Satire, art and culture

The massacre at Paris satirical magazine Charlie Hebdo raised a host of questions about terrorism, and social and security policy. It also thrust the art of cartooning — and satire more generally — into the headlines and cross hairs.

Below, Times writers and critics look at the cultural background and implications from a variety of angles.

Roy Lichtenstein became one of the most prominent artists embracing the spirit of comics. Among his most recognizable works is "Whaam!" (1963). (Saul Loeb / AFP/Getty Images)

No joke here

Cartoons, at satire's forefront, press against hard lines. That impulse has opened doors. And made enemies. The Times' art critic, Christopher Knight, offers his take.

At satire's forefront, cartoons press against hard lines

Bartholomew Fair as seen from the inside during a performance to a large crowd. Engraving by R Cruikshank, 19th century. (Culture Club / Getty Images)

Point made with zeal

Unlike the Charlie Hebdo tragedy, the fight between artist and zealot in Ben Jonson's "Bartholomew Fair" ends in conversion and dinner. Gustavo Turner revisits.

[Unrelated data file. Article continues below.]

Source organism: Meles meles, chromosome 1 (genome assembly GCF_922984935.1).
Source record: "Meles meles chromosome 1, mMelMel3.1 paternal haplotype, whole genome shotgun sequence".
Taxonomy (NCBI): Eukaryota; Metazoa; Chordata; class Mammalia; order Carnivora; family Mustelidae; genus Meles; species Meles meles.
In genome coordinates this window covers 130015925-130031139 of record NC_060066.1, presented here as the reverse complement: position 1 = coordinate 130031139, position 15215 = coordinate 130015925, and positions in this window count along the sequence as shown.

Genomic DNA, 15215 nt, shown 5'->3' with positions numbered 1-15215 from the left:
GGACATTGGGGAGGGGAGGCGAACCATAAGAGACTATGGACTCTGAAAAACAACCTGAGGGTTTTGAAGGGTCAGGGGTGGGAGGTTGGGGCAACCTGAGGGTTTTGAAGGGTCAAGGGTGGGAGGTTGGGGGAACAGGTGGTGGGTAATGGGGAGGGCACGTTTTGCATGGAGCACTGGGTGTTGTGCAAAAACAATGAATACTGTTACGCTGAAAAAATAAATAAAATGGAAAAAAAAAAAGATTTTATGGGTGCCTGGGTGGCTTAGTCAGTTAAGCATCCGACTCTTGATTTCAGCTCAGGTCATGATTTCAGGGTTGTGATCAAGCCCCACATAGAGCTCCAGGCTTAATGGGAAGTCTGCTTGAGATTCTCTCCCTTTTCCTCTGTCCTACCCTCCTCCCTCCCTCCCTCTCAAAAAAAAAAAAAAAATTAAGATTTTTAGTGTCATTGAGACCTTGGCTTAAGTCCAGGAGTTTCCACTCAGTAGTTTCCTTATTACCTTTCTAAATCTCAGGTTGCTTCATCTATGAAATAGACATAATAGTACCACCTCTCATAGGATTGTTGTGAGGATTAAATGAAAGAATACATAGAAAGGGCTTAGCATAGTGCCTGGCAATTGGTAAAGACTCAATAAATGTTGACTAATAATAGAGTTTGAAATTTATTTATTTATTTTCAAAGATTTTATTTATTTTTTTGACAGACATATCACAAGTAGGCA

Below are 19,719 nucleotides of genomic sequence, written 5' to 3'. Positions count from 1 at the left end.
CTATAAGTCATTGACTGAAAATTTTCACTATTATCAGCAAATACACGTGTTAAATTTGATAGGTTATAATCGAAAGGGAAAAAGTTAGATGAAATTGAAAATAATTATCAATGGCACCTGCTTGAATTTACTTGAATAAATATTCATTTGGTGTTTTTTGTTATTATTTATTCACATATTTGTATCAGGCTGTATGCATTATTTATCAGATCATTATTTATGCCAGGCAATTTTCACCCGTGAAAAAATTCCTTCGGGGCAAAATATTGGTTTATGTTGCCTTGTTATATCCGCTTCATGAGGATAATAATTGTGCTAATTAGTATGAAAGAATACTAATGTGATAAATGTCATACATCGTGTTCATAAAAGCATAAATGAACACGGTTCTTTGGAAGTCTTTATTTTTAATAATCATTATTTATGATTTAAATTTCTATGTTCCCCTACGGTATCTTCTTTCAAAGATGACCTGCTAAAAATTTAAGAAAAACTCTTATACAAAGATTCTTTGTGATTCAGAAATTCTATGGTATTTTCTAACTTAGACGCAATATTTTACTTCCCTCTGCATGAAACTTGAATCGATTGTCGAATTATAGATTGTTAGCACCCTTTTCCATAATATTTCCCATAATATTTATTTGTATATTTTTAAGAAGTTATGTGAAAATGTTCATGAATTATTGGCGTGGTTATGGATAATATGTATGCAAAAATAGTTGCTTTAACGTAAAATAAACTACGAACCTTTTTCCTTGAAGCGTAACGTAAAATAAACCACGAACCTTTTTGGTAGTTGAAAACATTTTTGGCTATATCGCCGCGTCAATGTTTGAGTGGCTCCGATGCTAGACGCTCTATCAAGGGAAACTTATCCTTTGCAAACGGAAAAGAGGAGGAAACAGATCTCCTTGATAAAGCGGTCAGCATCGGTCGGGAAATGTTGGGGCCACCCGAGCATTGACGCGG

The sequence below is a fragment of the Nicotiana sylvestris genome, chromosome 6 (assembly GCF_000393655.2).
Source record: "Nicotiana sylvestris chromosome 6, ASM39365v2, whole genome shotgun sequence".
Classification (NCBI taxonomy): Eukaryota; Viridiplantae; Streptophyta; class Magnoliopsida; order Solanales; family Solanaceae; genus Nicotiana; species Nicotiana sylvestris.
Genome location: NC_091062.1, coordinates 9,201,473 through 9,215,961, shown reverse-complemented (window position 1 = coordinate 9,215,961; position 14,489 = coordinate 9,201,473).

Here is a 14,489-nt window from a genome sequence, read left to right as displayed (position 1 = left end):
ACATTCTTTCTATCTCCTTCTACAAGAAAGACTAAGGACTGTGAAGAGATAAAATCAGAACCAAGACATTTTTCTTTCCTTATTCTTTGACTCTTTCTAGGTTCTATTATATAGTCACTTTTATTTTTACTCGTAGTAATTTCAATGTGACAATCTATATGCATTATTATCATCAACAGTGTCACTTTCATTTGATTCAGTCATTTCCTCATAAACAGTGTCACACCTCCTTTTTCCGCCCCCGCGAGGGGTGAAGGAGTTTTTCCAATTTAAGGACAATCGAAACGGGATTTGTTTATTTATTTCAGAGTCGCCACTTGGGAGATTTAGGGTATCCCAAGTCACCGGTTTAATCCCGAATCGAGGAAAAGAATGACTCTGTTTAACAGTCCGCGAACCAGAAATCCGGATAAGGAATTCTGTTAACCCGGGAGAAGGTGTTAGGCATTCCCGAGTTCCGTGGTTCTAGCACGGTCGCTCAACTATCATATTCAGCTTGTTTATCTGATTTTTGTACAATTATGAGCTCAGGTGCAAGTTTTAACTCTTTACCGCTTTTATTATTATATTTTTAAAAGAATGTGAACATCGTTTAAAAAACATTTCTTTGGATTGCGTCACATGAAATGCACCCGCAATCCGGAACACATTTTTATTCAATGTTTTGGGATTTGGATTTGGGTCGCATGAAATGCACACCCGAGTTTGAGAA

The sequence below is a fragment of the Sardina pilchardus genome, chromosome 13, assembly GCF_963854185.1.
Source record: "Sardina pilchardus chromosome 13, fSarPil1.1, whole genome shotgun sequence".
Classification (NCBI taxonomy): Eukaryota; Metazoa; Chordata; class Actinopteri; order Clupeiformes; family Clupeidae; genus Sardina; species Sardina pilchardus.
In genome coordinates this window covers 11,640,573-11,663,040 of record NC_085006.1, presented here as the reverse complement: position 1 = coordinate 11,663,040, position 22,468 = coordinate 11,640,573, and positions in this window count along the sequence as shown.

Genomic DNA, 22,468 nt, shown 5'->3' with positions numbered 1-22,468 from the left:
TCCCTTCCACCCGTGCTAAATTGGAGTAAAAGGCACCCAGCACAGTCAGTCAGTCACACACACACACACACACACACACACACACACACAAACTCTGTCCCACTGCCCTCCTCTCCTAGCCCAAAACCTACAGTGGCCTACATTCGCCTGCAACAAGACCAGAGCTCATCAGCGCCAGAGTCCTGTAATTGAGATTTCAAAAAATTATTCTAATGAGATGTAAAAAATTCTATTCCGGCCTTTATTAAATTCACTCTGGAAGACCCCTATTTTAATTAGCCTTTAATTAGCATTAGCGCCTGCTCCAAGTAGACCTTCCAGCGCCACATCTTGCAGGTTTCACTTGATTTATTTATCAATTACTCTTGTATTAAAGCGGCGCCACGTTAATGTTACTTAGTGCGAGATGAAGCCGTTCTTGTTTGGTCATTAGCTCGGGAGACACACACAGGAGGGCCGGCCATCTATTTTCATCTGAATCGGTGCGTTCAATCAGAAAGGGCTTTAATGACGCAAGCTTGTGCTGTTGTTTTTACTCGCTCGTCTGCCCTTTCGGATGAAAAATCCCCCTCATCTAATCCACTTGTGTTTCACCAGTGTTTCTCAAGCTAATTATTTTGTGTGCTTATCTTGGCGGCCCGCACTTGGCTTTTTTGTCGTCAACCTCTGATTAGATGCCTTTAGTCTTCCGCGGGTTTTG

Ben Jonson, like Charb of Charlie Hebdo, sought to reduce zealots

Syrian artist Ali Farzat regularly took on corruption and the military in his political cartoons. Farzat had his hands broken after creating a political cartoon that showed Syrian leader Bashar Assad in a bad light in 2011. (Yasser Al-Zayyat / AFP/Getty Images)

A global custom

Contrary to what some may think, the ridiculing of leaders and pretensions through satire has a long history in every culture. The Times' High & Low blogger, Carolina A. Miranda, explores.

One culture's satire can be another's offense

Margaret Cho, center, joined Tina Fey, left, and Amy Poehler at the Golden Globes to satirize the North Korean regime. The act was viewed as racist by some. (Paul Drinkwater /NBC)

The limits of free speech

Charlie Hedbo and American liberalism sprung from the same sort of protests, but in the U.S., acceptance trumps mockery. Times TV critic Mary McNamara dives in.

The first rule of satire in the U.S.: Do not offend

As Joseph Heller wrote in "Catch 22": "It was almost no trick at all to turn vice into virtue ... sadism into justice ... It merely required no character." (Iris Schneider / Los Angeles Times)

A fading tool

As satire withers, the question is: Has America turned into a spoof itself? The Times' book critic, David Ulin, takes note.

Writing satire in a world that functions at the speed of news